As part of my role as Lay Community Worker for our church, I have the honour of being Chaplain at Westerley Christian Care Home, supporting both residents and staff in their own journey with God. So we thought you may appreciate a little update on what has been happening at the home since the start of the last Connexional year.
Although, in the past, Westerley was a Methodist care home, it is now very much an ecumenical space and one thing that has grown over the last year is the variety of denominations that now come in to share in devotions, prayers, communion and reflection. Part of my role in inviting people to come and worship and organising the devotional rota, means that I get to liaise and build relationships with all the churches in the area. The residents currently enjoy devotions at least four days a week – with the other days being taken up with craft and a wonderful array of day trips – and they enjoy a wide variety of worship styles. We have representatives from the Church of England, The United Reform Church, The Baptist Church, The Catholic Church and, of course, those of us that attend from our own Circuit. The residents enjoy hymns and songs, live worship music from time to time, poems and stories about a passage from scripture, readings and also share in small discussions about how certain hymns make them feel or meanings behind messages from the Bible. We are also in the early stages of trying to get an afternoon friendship and discussion group up and running and I am looking to set up a Bible study in the coming months. It is also a tremendous privi- lege to get to spend individual time with the residents, to listen and to pause with them in the presence of God.
One resident said, “In the last year, I have noticed that more resi-dents come down to devotions again. We have all the seats in the lounge taken and the hymn singing is loud. Even those who are quiet join in when the hymn music they know starts playing!”
A member of staff said, “We don’t feel like we have to stay away if there is a service on, we have to do our job but if we need to come in, we’re welcomed with a smile and feel like we’re a part of it too.”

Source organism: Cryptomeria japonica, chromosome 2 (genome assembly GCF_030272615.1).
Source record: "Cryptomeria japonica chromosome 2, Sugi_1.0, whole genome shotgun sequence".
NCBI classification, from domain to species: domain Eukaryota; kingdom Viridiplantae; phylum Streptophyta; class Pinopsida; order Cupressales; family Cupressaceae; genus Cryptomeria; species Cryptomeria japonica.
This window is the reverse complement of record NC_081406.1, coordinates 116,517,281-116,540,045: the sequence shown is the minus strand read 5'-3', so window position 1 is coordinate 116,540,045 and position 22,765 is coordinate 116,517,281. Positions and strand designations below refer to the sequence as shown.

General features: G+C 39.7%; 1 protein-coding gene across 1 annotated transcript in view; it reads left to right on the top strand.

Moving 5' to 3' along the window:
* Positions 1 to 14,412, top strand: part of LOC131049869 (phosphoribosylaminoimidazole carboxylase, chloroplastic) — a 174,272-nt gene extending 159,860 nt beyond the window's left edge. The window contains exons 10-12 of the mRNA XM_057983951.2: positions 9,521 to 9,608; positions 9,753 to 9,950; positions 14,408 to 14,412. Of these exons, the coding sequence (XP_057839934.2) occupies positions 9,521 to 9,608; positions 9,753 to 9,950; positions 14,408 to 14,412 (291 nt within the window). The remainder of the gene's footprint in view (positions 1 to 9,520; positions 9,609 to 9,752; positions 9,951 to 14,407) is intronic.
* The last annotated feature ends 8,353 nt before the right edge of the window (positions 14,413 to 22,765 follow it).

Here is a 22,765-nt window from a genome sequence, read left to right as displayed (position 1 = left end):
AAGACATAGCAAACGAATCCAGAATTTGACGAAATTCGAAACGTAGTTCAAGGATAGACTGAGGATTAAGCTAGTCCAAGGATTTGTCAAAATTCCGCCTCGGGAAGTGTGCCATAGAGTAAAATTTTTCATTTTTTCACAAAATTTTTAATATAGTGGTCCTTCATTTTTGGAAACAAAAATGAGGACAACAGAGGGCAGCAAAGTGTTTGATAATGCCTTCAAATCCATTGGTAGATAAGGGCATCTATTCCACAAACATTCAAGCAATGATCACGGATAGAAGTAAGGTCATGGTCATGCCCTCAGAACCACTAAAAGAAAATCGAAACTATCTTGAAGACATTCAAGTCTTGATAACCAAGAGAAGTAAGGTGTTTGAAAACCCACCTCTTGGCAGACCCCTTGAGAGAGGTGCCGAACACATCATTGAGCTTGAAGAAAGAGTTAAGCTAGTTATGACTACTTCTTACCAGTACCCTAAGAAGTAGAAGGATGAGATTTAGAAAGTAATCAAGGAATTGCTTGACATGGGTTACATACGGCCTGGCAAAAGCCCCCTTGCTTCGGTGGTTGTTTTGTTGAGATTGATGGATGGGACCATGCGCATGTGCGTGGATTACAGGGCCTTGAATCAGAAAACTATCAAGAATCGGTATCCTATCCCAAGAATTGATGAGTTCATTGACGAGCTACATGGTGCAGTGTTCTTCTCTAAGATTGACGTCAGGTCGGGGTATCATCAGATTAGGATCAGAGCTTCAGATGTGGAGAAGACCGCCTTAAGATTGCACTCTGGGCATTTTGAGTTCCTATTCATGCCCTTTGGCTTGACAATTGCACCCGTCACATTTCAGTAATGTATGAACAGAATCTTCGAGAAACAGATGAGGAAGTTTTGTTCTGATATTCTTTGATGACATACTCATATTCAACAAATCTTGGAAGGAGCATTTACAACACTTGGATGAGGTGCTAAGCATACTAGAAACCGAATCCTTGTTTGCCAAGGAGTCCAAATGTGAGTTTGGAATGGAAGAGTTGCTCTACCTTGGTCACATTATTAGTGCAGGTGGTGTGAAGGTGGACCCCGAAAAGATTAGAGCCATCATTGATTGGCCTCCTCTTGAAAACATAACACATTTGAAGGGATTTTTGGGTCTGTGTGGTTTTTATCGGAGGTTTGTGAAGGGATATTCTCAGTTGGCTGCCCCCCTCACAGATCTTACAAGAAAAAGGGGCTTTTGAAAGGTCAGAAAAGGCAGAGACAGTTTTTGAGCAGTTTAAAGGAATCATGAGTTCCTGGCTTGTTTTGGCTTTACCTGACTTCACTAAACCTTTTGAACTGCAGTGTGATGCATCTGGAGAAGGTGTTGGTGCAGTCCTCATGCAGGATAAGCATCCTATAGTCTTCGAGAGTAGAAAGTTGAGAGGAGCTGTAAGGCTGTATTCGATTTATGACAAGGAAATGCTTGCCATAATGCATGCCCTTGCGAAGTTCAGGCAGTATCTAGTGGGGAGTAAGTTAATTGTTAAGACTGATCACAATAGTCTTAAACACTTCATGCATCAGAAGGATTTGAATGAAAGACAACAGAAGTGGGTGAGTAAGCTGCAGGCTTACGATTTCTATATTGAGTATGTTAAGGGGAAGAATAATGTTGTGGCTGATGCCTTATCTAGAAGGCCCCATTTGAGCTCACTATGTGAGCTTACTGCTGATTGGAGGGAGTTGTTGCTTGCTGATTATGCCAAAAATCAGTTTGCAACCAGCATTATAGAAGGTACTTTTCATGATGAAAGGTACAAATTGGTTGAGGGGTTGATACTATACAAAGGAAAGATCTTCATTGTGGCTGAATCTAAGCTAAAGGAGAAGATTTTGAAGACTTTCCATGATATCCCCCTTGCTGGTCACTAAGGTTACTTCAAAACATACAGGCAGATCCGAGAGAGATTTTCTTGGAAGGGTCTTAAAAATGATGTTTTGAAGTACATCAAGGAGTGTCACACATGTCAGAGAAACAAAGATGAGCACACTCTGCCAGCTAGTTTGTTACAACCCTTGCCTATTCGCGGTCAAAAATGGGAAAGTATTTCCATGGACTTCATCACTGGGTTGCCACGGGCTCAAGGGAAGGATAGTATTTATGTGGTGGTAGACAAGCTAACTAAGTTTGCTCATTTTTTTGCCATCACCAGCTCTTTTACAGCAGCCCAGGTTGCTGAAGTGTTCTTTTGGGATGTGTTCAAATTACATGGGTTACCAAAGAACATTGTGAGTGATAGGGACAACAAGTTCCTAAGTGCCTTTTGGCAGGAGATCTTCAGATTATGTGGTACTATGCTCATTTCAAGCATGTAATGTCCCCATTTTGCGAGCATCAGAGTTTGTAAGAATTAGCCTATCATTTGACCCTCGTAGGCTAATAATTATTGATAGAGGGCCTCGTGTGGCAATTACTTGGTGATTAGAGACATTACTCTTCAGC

For me, as Chaplain, when I am leading devotions, there is a wonderful moment when we share in the Lord’s Prayer or the Grace. For some, they are happy just to be in the room when we are having a service and they may not join in but, without fail, when we share in the words that Jesus taught us to pray, all those there lift their voices.
As well as the development of their spiritual well-being, the residents have enjoyed a tremendous year of activities and outings such as:
Sea shanties being sung and shared; Health in Motion in- chair exercise sessions; presentations about Dunster Castle and the Luttrell family; flute and harp recitals; a talk about the history of Coca Cola; a Christmas pantomime performed by yours truly and a number of circuit members and Westerley Staff; Guitar and clarinet playing; singers; hand bell ringers; guide dogs and visiting animals from Secret World; they had a big party to celebrate the Coronation and even received a message of thanks from His Majesty King Charles, after the home sent a letter of condolence at the late Queen’s passing. The residents have also been enjoying mini-bus outings to the local area and one resident said,
“To see the beautiful place we live in and to see the sunshine and the outside world has been beyond a blessing. Makes you feel alive.”
The blessing of working in this home, to be even a small part of the team here, of both staff and residents, is to really pause and see God at work and when I see the life and happiness amongst the residents I am reminded of the C.S Lewis quote,
“You’re never too old to set another goal or to dream a new dream.”
I would like to offer special thanks for the hard work and support of Ian Atkins, who makes doing my work at Westerley a real joy.
By Penny Williams